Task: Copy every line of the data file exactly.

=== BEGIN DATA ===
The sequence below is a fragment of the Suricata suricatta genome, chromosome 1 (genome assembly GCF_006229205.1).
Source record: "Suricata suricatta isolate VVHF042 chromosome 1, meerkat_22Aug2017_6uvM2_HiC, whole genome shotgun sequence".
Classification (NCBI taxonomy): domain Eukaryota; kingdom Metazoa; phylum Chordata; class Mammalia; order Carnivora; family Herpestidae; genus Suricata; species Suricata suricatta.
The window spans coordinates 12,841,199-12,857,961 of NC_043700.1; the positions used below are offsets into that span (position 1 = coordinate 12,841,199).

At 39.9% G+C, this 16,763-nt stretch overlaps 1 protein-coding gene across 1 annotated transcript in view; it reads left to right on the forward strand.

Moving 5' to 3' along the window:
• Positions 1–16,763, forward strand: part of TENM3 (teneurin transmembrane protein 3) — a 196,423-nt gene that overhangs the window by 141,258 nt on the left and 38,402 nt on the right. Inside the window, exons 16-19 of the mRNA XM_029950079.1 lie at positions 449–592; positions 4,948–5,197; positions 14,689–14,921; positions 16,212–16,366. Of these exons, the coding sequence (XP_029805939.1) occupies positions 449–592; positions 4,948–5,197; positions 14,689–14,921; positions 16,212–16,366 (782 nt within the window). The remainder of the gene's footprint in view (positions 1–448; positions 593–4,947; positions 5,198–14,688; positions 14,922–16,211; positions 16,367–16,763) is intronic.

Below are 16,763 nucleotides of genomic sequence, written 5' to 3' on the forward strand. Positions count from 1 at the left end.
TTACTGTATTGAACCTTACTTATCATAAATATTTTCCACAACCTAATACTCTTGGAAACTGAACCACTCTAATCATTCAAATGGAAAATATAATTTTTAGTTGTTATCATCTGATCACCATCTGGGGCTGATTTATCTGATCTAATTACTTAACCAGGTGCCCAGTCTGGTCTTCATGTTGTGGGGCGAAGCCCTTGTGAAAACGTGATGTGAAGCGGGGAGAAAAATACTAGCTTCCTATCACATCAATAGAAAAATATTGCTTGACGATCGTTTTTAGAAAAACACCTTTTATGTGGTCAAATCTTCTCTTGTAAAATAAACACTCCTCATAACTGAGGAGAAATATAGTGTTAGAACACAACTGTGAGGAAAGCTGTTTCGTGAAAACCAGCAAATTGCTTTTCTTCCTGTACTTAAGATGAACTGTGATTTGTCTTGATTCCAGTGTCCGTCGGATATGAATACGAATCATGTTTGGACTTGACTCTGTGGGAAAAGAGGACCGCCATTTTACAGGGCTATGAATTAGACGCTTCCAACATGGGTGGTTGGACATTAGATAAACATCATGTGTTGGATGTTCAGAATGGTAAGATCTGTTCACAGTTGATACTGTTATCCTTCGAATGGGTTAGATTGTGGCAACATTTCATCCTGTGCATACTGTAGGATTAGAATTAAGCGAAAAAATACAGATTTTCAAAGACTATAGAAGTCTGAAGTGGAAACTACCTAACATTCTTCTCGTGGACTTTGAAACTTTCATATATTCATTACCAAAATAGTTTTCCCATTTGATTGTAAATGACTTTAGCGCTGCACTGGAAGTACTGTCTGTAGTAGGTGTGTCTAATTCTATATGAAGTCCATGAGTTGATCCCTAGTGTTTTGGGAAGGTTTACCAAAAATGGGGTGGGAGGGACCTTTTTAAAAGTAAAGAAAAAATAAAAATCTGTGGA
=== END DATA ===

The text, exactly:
The sequence below is a fragment of the Suricata suricatta genome, chromosome 1 (genome assembly GCF_006229205.1).
Source record: "Suricata suricatta isolate VVHF042 chromosome 1, meerkat_22Aug2017_6uvM2_HiC, whole genome shotgun sequence".
Classification (NCBI taxonomy): domain Eukaryota; kingdom Metazoa; phylum Chordata; class Mammalia; order Carnivora; family Herpestidae; genus Suricata; species Suricata suricatta.
The window spans coordinates 12,841,199-12,857,961 of NC_043700.1; the positions used below are offsets into that span (position 1 = coordinate 12,841,199).

At 39.9% G+C, this 16,763-nt stretch overlaps 1 protein-coding gene across 1 annotated transcript in view; it reads left to right on the forward strand.

Moving 5' to 3' along the window:
• Positions 1–16,763, forward strand: part of TENM3 (teneurin transmembrane protein 3) — a 196,423-nt gene that overhangs the window by 141,258 nt on the left and 38,402 nt on the right. Inside the window, exons 16-19 of the mRNA XM_029950079.1 lie at positions 449–592; positions 4,948–5,197; positions 14,689–14,921; positions 16,212–16,366. Of these exons, the coding sequence (XP_029805939.1) occupies positions 449–592; positions 4,948–5,197; positions 14,689–14,921; positions 16,212–16,366 (782 nt within the window). The remainder of the gene's footprint in view (positions 1–448; positions 593–4,947; positions 5,198–14,688; positions 14,922–16,211; positions 16,367–16,763) is intronic.

Below are 16,763 nucleotides of genomic sequence, written 5' to 3' on the forward strand. Positions count from 1 at the left end.
TTACTGTATTGAACCTTACTTATCATAAATATTTTCCACAACCTAATACTCTTGGAAACTGAACCACTCTAATCATTCAAATGGAAAATATAATTTTTAGTTGTTATCATCTGATCACCATCTGGGGCTGATTTATCTGATCTAATTACTTAACCAGGTGCCCAGTCTGGTCTTCATGTTGTGGGGCGAAGCCCTTGTGAAAACGTGATGTGAAGCGGGGAGAAAAATACTAGCTTCCTATCACATCAATAGAAAAATATTGCTTGACGATCGTTTTTAGAAAAACACCTTTTATGTGGTCAAATCTTCTCTTGTAAAATAAACACTCCTCATAACTGAGGAGAAATATAGTGTTAGAACACAACTGTGAGGAAAGCTGTTTCGTGAAAACCAGCAAATTGCTTTTCTTCCTGTACTTAAGATGAACTGTGATTTGTCTTGATTCCAGTGTCCGTCGGATATGAATACGAATCATGTTTGGACTTGACTCTGTGGGAAAAGAGGACCGCCATTTTACAGGGCTATGAATTAGACGCTTCCAACATGGGTGGTTGGACATTAGATAAACATCATGTGTTGGATGTTCAGAATGGTAAGATCTGTTCACAGTTGATACTGTTATCCTTCGAATGGGTTAGATTGTGGCAACATTTCATCCTGTGCATACTGTAGGATTAGAATTAAGCGAAAAAATACAGATTTTCAAAGACTATAGAAGTCTGAAGTGGAAACTACCTAACATTCTTCTCGTGGACTTTGAAACTTTCATATATTCATTACCAAAATAGTTTTCCCATTTGATTGTAAATGACTTTAGCGCTGCACTGGAAGTACTGTCTGTAGTAGGTGTGTCTAATTCTATATGAAGTCCATGAGTTGATCCCTAGTGTTTTGGGAAGGTTTACCAAAAATGGGGTGGGAGGGACCTTTTTAAAAGTAAAGAAAAAATAAAAATCTGTGGA